Monday, January 28, 2019
Read by Ta-Nehisi Coates
Published July 2015 by Random House Publishing Group
Source: audiobook from my local library
Ta-Nehisi Coates offers a powerful new framework for understanding our nation’s history and current crisis. Americans have built an empire on the idea of “race,” a falsehood that damages us all but falls most heavily on the bodies of black women and men—bodies exploited through slavery and segregation, and, today, threatened, locked up, and murdered out of all proportion. What is it like to inhabit a black body and find a way to live within it? And how can we all honestly reckon with this fraught history and free ourselves from its burden?
Between the World and Me is Ta-Nehisi Coates’s attempt to answer these questions in a letter to his adolescent son. Coates shares with his son—and readers—the story of his awakening to the truth about his place in the world through a series of revelatory experiences, from Howard University to Civil War battlefields, from the South Side of Chicago to Paris, from his childhood home to the living rooms of mothers whose children’s lives were taken as American plunder. Beautifully woven from personal narrative, reimagined history, and fresh, emotionally charged reportage, Between the World and Me clearly illuminates the past, bracingly confronts our present, and offers a transcendent vision for a way forward.
This one is a tough read for so many reasons. It's tough to read about the ways an entire group of people has been maltreated and kept down for 400 years. Coates descriptions of the ways slaves were punished, for example, literally nauseated me.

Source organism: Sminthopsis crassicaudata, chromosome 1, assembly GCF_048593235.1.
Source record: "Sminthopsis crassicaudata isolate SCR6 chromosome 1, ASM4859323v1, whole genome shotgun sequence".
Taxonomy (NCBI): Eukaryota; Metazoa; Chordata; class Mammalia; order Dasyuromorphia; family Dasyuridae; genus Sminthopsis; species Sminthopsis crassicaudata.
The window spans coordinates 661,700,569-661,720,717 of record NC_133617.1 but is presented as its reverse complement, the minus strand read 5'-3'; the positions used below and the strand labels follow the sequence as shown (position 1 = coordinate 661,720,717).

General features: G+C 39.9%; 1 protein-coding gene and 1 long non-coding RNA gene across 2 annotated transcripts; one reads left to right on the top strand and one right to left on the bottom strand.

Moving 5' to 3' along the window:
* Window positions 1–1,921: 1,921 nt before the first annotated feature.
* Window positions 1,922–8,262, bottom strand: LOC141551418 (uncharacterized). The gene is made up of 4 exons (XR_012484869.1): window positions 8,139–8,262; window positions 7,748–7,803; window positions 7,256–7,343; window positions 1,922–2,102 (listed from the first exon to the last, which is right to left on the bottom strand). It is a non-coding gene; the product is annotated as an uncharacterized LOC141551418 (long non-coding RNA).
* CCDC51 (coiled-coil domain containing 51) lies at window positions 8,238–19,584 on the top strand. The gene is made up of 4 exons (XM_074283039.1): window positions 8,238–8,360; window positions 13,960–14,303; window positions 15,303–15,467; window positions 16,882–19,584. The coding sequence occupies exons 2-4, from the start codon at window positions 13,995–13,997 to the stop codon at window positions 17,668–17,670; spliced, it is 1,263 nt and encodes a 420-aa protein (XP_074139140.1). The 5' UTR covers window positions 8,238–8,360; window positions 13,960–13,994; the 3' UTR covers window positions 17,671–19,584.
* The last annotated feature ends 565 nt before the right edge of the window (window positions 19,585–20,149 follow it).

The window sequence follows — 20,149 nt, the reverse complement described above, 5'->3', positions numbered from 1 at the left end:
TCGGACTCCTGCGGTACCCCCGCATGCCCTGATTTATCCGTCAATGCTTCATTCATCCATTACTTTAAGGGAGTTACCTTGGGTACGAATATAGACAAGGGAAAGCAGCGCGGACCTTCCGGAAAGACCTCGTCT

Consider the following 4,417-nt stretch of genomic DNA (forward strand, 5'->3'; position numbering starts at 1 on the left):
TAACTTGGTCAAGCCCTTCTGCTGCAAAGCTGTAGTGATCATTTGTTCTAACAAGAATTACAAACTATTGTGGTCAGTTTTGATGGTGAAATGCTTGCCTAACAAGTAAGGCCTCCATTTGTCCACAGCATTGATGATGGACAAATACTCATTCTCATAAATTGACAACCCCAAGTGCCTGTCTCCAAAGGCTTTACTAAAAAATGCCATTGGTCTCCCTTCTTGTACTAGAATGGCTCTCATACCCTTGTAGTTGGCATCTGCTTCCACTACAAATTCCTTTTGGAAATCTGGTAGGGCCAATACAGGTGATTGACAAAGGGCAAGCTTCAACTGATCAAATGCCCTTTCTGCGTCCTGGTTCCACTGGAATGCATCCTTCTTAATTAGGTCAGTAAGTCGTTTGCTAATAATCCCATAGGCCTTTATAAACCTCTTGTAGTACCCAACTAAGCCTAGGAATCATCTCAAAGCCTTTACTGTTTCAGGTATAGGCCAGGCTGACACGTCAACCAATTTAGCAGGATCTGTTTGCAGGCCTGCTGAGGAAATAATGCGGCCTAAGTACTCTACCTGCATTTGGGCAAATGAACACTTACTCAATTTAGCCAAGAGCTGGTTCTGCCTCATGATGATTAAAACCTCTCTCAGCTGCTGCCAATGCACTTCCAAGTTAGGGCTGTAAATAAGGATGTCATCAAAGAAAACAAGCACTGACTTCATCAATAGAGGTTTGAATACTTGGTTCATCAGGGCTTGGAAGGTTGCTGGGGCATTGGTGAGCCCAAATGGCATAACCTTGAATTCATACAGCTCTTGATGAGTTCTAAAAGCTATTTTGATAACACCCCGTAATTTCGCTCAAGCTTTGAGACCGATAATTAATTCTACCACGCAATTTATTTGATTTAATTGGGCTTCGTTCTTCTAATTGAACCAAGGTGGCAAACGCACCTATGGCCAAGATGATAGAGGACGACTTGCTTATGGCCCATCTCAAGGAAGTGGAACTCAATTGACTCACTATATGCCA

It's also tough to face the things you're race has done, many of them things you might not have been aware of until you read the book. I get that some of that is on me, which is why I'm trying to read more diversely and learn more. Sometimes the saying "you don't know what you don't know" is true. According to Coates, I don't know a lot.
Coates is a man who has spent much of his reading and learning. Add all of that learning to the life he has lived and it's easy to see why Coates is an angry man. He's a man whose learning has caused him to alter his own opinions over the years but it hasn't made his anger any less fierce. It's important to understand that anger exists. It's important to understand that while we may revere Dr. Martin Luther King and those he lead in peaceful protest, there are those African Americans who disagree with that method of working for change. And it's important to see that some of that anger has to do with a father worried about his young black son's future.
This is an important book, a book that asks a lot of questions. Now to find some answers.